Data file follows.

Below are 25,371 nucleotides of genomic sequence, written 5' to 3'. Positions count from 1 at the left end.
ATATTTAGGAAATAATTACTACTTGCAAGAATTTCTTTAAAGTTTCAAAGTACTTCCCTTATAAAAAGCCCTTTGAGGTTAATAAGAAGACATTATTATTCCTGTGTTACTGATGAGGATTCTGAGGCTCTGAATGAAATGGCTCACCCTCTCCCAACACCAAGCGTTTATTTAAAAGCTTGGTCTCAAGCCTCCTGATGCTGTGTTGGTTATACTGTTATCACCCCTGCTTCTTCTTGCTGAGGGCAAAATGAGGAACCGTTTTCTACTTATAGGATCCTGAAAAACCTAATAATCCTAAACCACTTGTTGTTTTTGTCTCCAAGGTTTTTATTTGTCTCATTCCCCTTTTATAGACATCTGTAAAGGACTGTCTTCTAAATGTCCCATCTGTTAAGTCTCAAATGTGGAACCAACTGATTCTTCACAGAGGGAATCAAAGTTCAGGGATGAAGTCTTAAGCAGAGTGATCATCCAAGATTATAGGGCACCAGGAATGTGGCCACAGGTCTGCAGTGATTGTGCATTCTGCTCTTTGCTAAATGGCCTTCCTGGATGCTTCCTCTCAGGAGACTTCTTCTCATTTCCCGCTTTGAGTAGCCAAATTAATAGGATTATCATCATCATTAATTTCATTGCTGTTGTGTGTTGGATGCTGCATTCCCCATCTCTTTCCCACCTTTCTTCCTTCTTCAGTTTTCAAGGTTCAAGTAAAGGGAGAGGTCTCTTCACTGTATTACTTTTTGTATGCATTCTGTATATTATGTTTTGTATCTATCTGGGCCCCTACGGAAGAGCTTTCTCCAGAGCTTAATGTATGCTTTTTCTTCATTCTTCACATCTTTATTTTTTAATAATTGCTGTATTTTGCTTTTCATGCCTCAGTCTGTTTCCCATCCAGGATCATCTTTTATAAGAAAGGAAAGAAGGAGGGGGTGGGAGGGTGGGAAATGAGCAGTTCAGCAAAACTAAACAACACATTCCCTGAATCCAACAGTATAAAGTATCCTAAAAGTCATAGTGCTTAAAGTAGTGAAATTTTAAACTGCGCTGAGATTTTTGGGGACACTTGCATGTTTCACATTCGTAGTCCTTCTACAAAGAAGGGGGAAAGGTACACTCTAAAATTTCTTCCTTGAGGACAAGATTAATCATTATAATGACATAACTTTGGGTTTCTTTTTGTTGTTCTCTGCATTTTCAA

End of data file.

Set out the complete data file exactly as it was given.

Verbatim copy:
Below are 25,371 nucleotides of genomic sequence, written 5' to 3'. Positions count from 1 at the left end.
ATATTTAGGAAATAATTACTACTTGCAAGAATTTCTTTAAAGTTTCAAAGTACTTCCCTTATAAAAAGCCCTTTGAGGTTAATAAGAAGACATTATTATTCCTGTGTTACTGATGAGGATTCTGAGGCTCTGAATGAAATGGCTCACCCTCTCCCAACACCAAGCGTTTATTTAAAAGCTTGGTCTCAAGCCTCCTGATGCTGTGTTGGTTATACTGTTATCACCCCTGCTTCTTCTTGCTGAGGGCAAAATGAGGAACCGTTTTCTACTTATAGGATCCTGAAAAACCTAATAATCCTAAACCACTTGTTGTTTTTGTCTCCAAGGTTTTTATTTGTCTCATTCCCCTTTTATAGACATCTGTAAAGGACTGTCTTCTAAATGTCCCATCTGTTAAGTCTCAAATGTGGAACCAACTGATTCTTCACAGAGGGAATCAAAGTTCAGGGATGAAGTCTTAAGCAGAGTGATCATCCAAGATTATAGGGCACCAGGAATGTGGCCACAGGTCTGCAGTGATTGTGCATTCTGCTCTTTGCTAAATGGCCTTCCTGGATGCTTCCTCTCAGGAGACTTCTTCTCATTTCCCGCTTTGAGTAGCCAAATTAATAGGATTATCATCATCATTAATTTCATTGCTGTTGTGTGTTGGATGCTGCATTCCCCATCTCTTTCCCACCTTTCTTCCTTCTTCAGTTTTCAAGGTTCAAGTAAAGGGAGAGGTCTCTTCACTGTATTACTTTTTGTATGCATTCTGTATATTATGTTTTGTATCTATCTGGGCCCCTACGGAAGAGCTTTCTCCAGAGCTTAATGTATGCTTTTTCTTCATTCTTCACATCTTTATTTTTTAATAATTGCTGTATTTTGCTTTTCATGCCTCAGTCTGTTTCCCATCCAGGATCATCTTTTATAAGAAAGGAAAGAAGGAGGGGGTGGGAGGGTGGGAAATGAGCAGTTCAGCAAAACTAAACAACACATTCCCTGAATCCAACAGTATAAAGTATCCTAAAAGTCATAGTGCTTAAAGTAGTGAAATTTTAAACTGCGCTGAGATTTTTGGGGACACTTGCATGTTTCACATTCGTAGTCCTTCTACAAAGAAGGGGGAAAGGTACACTCTAAAATTTCTTCCTTGAGGACAAGATTAATCATTATAATGACATAACTTTGGGTTTCTTTTTGTTGTTCTCTGCATTTTCAA